Escape From New York is my favorite John Carpenter film. There, I said it. While Halloween, The Thing, The Fog, and Prince of Darkness are each near-perfect cinematic experiences and excellent examples of one of our greatest filmmakers in his prime, Escape is simply John Carpenter at his best.
The signature Dean Cundey camerawork from Halloween and The Fog is there, as is the manic and magnetic performance by Carpenter favorite Donald Pleasence, in his second of three collaborations with the director. The score is eerie, hypnotic, undeniably memorable, and unmistakably Carpenter (in association with his most frequent sonic collaborator Alan Howarth, of course). But Escape From New York really ascends by nailing the biting political commentary that would also come to define many of John Carpenter’s greatest works, more effectively than ever before and arguably ever since.
Has there ever been a more poetically just story than the most wanted man in America being the only one bad enough to save the President from the hellish prison of his own making? The plot is brilliant in its simplicity. “I’m going in one way or another”, hisses our hero, and we can’t wait to follow him in.
And then there’s Snake Plissken, the quintessential badass played to perfection by the ever talented Kurt Russell, in what he has called his favorite role, that which allowed him to escape his prior image as a Disney child actor and evolve into Hollywood’s newest leading man. Snake was America’s ultimate antihero long before being an antihero was the coolest thing on the planet, making Russell’s Clint Eastwood-inspired performance all that much more cool and unique upon Escape‘s initial theatrical release in 1981.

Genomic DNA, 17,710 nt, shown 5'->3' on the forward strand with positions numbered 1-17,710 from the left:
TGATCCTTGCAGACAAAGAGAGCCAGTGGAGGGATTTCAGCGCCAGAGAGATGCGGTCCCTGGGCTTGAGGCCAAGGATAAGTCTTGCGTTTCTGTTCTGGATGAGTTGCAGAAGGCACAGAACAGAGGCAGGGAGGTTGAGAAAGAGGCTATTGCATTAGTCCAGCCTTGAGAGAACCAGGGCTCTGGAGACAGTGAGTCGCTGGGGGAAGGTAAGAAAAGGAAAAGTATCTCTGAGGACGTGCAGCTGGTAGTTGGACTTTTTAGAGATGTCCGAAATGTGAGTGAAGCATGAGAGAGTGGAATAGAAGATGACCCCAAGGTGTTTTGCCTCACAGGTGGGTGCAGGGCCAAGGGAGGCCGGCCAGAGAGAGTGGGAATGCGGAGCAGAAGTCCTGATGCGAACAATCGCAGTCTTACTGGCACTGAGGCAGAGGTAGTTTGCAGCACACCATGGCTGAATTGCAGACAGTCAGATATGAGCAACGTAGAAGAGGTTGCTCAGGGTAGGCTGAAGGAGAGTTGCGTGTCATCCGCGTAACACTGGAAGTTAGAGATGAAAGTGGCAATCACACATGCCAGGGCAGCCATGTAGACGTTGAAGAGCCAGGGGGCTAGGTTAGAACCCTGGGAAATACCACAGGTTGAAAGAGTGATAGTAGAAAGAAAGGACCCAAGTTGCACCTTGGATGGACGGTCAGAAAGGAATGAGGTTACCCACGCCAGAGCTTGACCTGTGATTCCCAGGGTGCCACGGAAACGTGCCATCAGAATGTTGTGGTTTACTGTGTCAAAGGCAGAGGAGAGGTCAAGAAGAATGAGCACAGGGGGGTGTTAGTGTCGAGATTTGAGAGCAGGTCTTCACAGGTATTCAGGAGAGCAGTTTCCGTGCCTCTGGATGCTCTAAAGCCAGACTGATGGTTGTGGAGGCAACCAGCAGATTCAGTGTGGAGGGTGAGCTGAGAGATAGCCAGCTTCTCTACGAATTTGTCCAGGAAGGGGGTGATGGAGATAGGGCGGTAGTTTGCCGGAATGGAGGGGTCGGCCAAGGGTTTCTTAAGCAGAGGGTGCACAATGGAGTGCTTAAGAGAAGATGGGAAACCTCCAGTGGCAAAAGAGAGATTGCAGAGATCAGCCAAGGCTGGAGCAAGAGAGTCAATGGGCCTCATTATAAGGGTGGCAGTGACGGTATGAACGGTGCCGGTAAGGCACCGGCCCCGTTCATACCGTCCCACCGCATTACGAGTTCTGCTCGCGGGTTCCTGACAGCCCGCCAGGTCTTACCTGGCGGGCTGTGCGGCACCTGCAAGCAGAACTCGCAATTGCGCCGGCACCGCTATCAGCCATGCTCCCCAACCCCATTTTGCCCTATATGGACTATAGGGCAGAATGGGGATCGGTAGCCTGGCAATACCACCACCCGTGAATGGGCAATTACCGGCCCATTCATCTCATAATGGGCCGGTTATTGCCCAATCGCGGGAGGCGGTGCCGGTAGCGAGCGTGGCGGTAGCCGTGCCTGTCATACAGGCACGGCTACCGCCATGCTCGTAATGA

Played by the great Isaac Hayes, The Duke of New York is cinema’s true O.G. villain, inspiring a decade of ’90s gansta rap videos featuring hot rides upgraded with The Duke’s costume hydrolics, and even sporting a memorable facial twitch reminiscent of the classic Bond villains.
Lee Van Cleef simmers with old school swagger as the hardassed Hauk, unafraid to look Plissken square in the eye (even as Snake is choking him), hardened after numerous on screen scuffles with Eastwood himself over the years.
The supporting cast is a killer lineup of Carpenter all stars, including Adrienne Barbeau (The Fog, Someone’s Watching Me), Tom Atkins (The Fog, Halloween III: Season of the Witch), Harry Dean Stanton (Christine), Nancy Stephens (Halloween, Halloween II) Charles Cyphers (Halloween, The Fog, Someone’s Watching Me, Elvis), and Frank Doubleday (Assault on Precinct 13), not to mention that the film was co-written by the original Michael Myers himself Nick Castle (Halloween), with longtime producer Debra Hill bringing them all together.
To say that Escape From New York has gone on to inspire hundreds of films that have followed in its wake is a huge understatement. Look for a shot of a black helmeted helicopter pilot as he flies over Manhattan Island and tell me that’s not the exact shot used years later when the T 1000 is piloting a police copter in Terminator 2, directed by James Cameron, who not coincidentally got his start as a special effects designer on Escape.
In recent years, Carpenter and his nightmare vision of a very believable future are finally receiving the recognition and respect they deserve, as no less than Entertainment Weekly even proclaimed John Carpenter as the most influential director of 2014, citing many of last year’s most obvious nods to Carpenter and even specifically to Escape, like The Purge: Anarchy, Cold in July, and The Guest, to name a few.
Scream Factory’s new 2-disc Collector’s Edition Blu-ray release of John Carpenter’s Escape From New York presents this groundbreaking landmark film in a pristine new 2K high definition scan of the inter-positive, struck from the original negative, and Snake Plissken has never looked better.